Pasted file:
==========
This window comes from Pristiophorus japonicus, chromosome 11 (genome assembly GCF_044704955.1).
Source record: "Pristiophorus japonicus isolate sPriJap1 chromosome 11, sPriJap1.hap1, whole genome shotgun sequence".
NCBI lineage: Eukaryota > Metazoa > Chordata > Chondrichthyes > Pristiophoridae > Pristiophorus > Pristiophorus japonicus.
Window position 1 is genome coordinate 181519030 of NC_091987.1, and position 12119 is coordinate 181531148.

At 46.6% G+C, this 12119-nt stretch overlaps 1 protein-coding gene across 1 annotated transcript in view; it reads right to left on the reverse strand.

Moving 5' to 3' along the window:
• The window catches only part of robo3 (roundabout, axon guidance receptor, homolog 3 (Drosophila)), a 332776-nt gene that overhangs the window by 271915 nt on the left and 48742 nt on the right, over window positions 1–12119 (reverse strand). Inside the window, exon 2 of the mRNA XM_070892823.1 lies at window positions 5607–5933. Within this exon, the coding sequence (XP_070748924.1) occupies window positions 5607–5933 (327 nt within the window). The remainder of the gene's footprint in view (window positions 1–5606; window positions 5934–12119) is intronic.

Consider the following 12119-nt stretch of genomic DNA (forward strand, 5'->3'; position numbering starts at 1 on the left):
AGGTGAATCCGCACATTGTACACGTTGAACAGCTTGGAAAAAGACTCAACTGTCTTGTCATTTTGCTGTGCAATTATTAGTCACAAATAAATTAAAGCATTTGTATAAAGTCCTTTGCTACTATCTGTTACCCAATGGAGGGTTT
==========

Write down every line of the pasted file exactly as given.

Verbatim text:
This window comes from Pristiophorus japonicus, chromosome 11 (genome assembly GCF_044704955.1).
Source record: "Pristiophorus japonicus isolate sPriJap1 chromosome 11, sPriJap1.hap1, whole genome shotgun sequence".
NCBI lineage: Eukaryota > Metazoa > Chordata > Chondrichthyes > Pristiophoridae > Pristiophorus > Pristiophorus japonicus.
Window position 1 is genome coordinate 181519030 of NC_091987.1, and position 12119 is coordinate 181531148.

At 46.6% G+C, this 12119-nt stretch overlaps 1 protein-coding gene across 1 annotated transcript in view; it reads right to left on the reverse strand.

Moving 5' to 3' along the window:
• The window catches only part of robo3 (roundabout, axon guidance receptor, homolog 3 (Drosophila)), a 332776-nt gene that overhangs the window by 271915 nt on the left and 48742 nt on the right, over window positions 1–12119 (reverse strand). Inside the window, exon 2 of the mRNA XM_070892823.1 lies at window positions 5607–5933. Within this exon, the coding sequence (XP_070748924.1) occupies window positions 5607–5933 (327 nt within the window). The remainder of the gene's footprint in view (window positions 1–5606; window positions 5934–12119) is intronic.

Consider the following 12119-nt stretch of genomic DNA (forward strand, 5'->3'; position numbering starts at 1 on the left):
AGGTGAATCCGCACATTGTACACGTTGAACAGCTTGGAAAAAGACTCAACTGTCTTGTCATTTTGCTGTGCAATTATTAGTCACAAATAAATTAAAGCATTTGTATAAAGTCCTTTGCTACTATCTGTTACCCAATGGAGGGTTT